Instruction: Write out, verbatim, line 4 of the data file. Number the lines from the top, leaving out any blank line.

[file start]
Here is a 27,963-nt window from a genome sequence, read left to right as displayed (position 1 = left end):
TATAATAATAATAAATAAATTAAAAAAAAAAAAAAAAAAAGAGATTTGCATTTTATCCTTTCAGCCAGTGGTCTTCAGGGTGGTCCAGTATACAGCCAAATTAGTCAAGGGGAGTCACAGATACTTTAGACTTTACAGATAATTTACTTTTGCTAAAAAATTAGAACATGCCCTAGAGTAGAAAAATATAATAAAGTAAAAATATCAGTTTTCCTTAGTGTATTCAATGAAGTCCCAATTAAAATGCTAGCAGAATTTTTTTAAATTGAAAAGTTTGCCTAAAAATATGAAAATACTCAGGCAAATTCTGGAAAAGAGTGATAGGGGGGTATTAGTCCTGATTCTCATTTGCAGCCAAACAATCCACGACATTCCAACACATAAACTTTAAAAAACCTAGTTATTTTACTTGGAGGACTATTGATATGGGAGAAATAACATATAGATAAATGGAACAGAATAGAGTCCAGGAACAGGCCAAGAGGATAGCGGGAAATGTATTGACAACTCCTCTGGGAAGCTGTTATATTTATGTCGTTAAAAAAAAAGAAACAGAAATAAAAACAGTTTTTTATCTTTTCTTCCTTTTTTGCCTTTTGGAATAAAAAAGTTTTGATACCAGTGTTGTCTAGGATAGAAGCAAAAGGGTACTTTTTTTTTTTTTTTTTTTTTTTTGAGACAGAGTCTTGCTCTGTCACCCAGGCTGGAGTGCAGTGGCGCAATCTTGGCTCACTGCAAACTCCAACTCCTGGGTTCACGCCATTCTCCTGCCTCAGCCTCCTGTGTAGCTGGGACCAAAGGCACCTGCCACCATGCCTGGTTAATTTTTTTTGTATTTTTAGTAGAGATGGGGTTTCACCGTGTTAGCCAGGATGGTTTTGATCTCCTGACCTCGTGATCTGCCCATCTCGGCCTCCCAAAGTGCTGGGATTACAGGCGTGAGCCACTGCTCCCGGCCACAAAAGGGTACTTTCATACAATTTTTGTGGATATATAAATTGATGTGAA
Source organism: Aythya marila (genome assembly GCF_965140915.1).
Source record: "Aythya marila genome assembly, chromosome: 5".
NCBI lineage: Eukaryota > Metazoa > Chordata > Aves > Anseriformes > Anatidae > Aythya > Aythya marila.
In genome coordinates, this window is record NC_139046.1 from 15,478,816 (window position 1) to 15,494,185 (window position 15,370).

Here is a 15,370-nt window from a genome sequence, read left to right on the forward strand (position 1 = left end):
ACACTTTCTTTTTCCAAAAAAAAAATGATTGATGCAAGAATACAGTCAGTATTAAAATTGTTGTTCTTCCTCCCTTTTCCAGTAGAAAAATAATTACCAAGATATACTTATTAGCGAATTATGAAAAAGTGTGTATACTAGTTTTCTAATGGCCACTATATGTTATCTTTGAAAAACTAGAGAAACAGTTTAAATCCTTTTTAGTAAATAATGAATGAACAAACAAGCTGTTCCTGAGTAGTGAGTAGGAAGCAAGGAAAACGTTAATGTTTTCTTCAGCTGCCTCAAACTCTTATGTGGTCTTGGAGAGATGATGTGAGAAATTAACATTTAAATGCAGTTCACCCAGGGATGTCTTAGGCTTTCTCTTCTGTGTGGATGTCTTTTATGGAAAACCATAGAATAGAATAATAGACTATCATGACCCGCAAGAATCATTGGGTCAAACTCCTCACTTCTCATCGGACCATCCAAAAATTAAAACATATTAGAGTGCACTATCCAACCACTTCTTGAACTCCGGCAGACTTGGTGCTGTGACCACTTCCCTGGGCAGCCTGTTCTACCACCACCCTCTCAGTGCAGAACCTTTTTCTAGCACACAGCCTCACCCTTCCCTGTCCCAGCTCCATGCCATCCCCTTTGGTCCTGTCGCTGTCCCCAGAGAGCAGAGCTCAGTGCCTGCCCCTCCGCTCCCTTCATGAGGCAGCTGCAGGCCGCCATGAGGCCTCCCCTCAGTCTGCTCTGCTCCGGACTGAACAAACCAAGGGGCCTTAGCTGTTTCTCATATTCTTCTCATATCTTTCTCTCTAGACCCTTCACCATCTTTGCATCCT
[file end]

Source record: "Aythya marila genome assembly, chromosome: 5".